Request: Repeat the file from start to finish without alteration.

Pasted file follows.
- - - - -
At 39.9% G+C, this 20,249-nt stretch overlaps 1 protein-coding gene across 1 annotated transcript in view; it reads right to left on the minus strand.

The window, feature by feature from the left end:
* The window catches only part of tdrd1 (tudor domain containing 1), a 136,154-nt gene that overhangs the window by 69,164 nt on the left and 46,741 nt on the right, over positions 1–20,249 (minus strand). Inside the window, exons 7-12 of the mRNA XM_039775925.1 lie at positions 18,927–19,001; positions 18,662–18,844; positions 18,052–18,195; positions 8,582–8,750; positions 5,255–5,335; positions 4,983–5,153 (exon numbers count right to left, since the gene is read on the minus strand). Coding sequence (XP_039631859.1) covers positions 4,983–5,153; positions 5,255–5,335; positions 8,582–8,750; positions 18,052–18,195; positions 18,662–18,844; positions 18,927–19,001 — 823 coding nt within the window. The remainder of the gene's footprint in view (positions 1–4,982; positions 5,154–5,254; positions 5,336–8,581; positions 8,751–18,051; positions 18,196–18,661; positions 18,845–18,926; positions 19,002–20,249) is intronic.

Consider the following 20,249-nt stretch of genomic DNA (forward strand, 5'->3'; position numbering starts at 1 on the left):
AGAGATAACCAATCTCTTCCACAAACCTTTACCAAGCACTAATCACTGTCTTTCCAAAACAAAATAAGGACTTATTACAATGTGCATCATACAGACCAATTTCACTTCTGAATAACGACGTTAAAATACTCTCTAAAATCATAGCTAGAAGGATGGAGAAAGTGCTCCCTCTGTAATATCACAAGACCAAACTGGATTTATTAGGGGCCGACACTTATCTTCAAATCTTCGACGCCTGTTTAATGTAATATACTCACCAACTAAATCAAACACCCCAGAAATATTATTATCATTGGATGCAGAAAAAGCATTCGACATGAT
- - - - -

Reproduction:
At 39.9% G+C, this 20,249-nt stretch overlaps 1 protein-coding gene across 1 annotated transcript in view; it reads right to left on the minus strand.

The window, feature by feature from the left end:
* The window catches only part of tdrd1 (tudor domain containing 1), a 136,154-nt gene that overhangs the window by 69,164 nt on the left and 46,741 nt on the right, over positions 1–20,249 (minus strand). Inside the window, exons 7-12 of the mRNA XM_039775925.1 lie at positions 18,927–19,001; positions 18,662–18,844; positions 18,052–18,195; positions 8,582–8,750; positions 5,255–5,335; positions 4,983–5,153 (exon numbers count right to left, since the gene is read on the minus strand). Coding sequence (XP_039631859.1) covers positions 4,983–5,153; positions 5,255–5,335; positions 8,582–8,750; positions 18,052–18,195; positions 18,662–18,844; positions 18,927–19,001 — 823 coding nt within the window. The remainder of the gene's footprint in view (positions 1–4,982; positions 5,154–5,254; positions 5,336–8,581; positions 8,751–18,051; positions 18,196–18,661; positions 18,845–18,926; positions 19,002–20,249) is intronic.

Consider the following 20,249-nt stretch of genomic DNA (forward strand, 5'->3'; position numbering starts at 1 on the left):
AGAGATAACCAATCTCTTCCACAAACCTTTACCAAGCACTAATCACTGTCTTTCCAAAACAAAATAAGGACTTATTACAATGTGCATCATACAGACCAATTTCACTTCTGAATAACGACGTTAAAATACTCTCTAAAATCATAGCTAGAAGGATGGAGAAAGTGCTCCCTCTGTAATATCACAAGACCAAACTGGATTTATTAGGGGCCGACACTTATCTTCAAATCTTCGACGCCTGTTTAATGTAATATACTCACCAACTAAATCAAACACCCCAGAAATATTATTATCATTGGATGCAGAAAAAGCATTCGACATGAT